The organized cancer screening program is yet to be rolled out in the country. This is the first study based on the implementation of population-based cancer screening guidelines. Although there were certain limitations in this study such as a small sample size, the pertinent barriers and challenges are clearly reflected by the opinions of HCPs.

This study suggests that HCPs are in full support for the implementation of common cancer screening program provided they get support from the government in terms of additional staff, better referral facilities, and capacity building of existing human resource, which may lead to a successful implementation of this cancer screening program.

Financial support and sponsorship

This study was supported by the Indian Council of Medical Research.

Conflicts of interest

There are no conflicts of interest.

   References Top

World Health Organization. Noncommunicable Diseases (NCD) Country Profiles. India: World Health Organization; 2014. Available from: http://www.apps.who.int/iris/bitstream/handle/10665/128038/9789241507509_eng.pdf; jsessionid=5BB3BE2BEFFF5B11924312E5E464D098?sequence=1.[Last accessed on 2018 Jun 15].  Back to cited text no. 1
Ferlay J, Soerjomataram I, Dikshit R, Eser S, Mathers C, Rebelo M, et al. Cancer incidence and mortality worldwide: Sources, methods and major patterns in GLOBOCAN 2012. Int J Cancer 2015;136:E359-86.  Back to cited text no. 2
Operational Framework – Management of Common Cancers. Ministry of Health and Family Welfare: Government of India; 2016. Available from: http://www.nicpr.res.in/index.php/component/k2/item/313-operational-framework-management. [Last accessed on 2018 Apr 12].  Back to cited text no. 3
Operational Guidelines on Prevention Screening and Control of Common Non Communicable Diseases. Ministry of Health and Family Welfare, Government of India; 2016. Available from: http://www.nhm.gov.in/images/pdf/NPCDCS.pdf. [Last accessed on 2018 Feb 02].  Back to cited text no. 4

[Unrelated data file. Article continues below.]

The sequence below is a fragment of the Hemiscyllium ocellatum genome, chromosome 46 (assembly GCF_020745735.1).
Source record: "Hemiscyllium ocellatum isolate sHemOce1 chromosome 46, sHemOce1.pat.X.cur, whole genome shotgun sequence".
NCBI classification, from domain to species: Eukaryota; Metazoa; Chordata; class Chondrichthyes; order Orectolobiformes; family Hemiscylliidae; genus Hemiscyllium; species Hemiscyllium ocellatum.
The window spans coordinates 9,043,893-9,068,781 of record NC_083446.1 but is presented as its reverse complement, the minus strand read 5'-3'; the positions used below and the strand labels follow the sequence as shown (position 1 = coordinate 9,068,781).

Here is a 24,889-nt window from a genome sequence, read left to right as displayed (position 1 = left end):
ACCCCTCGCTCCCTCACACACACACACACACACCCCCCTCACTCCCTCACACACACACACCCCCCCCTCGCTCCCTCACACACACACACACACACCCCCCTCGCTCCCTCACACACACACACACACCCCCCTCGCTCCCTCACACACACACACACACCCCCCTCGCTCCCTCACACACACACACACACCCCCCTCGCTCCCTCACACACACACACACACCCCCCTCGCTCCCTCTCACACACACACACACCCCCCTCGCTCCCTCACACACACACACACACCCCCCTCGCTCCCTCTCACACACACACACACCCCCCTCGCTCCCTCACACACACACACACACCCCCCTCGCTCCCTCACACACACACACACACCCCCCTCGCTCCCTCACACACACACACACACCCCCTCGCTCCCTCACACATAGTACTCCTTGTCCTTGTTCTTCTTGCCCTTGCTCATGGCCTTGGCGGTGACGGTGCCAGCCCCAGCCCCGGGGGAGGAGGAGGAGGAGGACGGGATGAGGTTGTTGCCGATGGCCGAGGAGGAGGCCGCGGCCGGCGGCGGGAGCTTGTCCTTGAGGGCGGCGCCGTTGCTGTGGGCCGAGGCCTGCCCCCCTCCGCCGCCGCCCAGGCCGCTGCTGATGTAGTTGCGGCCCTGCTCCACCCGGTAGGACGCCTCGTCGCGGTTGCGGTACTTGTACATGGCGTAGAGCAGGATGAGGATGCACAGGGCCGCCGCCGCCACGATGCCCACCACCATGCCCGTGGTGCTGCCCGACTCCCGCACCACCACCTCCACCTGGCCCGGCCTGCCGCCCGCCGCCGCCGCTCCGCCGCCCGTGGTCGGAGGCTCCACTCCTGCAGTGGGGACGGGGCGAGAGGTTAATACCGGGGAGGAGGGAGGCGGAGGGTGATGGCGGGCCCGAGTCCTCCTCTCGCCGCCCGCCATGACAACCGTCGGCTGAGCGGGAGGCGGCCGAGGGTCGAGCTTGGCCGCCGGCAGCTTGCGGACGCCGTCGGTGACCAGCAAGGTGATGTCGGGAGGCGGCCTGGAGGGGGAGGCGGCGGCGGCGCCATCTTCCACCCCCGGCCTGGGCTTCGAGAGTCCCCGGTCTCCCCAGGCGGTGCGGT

National Rural Health Mission, Framework for Implementation. Ministry of Health and Family Welfare, Government of India; 2005-2012. Available from: http://www.nhm.gov.in/images/pdf/about-nrhm/nrhm-framework-implementation/nrhm-framework-latest.pdf. [Last accessed on 2018 Jun 20].  Back to cited text no. 5
Health Manpower in Rural Area, Rural Health Statistics, Health Management Information System. Ministry of Health and Family Welfare, Government of India; 2017. Available from: https://www.nrhm-mis.nic.in/Pages/RHS2017.aspx?RootFolder=%2FRURAL%20HEALTH%20STATISTICS%2F%28A%29RHS%20-%202017 &FolderCTID=0X01200057278FD1EC909F429B03E86C7A7C3F31 &View={9029EB52-8EA2-4991-9611- FDF53C824827}. [Last accessed on 2018 Oct 18].  Back to cited text no. 6
Singh S, Upadhyaya S, Deshmukh P, Dongre A, Dwivedi N, Dey D, et al. Time motion study using mixed methods to assess service delivery by frontline health workers from South India: Methods. Hum Resour Health 2018;16:17.  Back to cited text no. 7
National Health Policy 2017. Ministry of Health and Family Welfare, Government of India; 2017. Available from: https://www.mohfw.gov.in/sites/default/files/9147562941489753121.pdf. [Last accessed on 2018 Apr 11].  Back to cited text no. 8


  [Figure 1]

  [Table 1]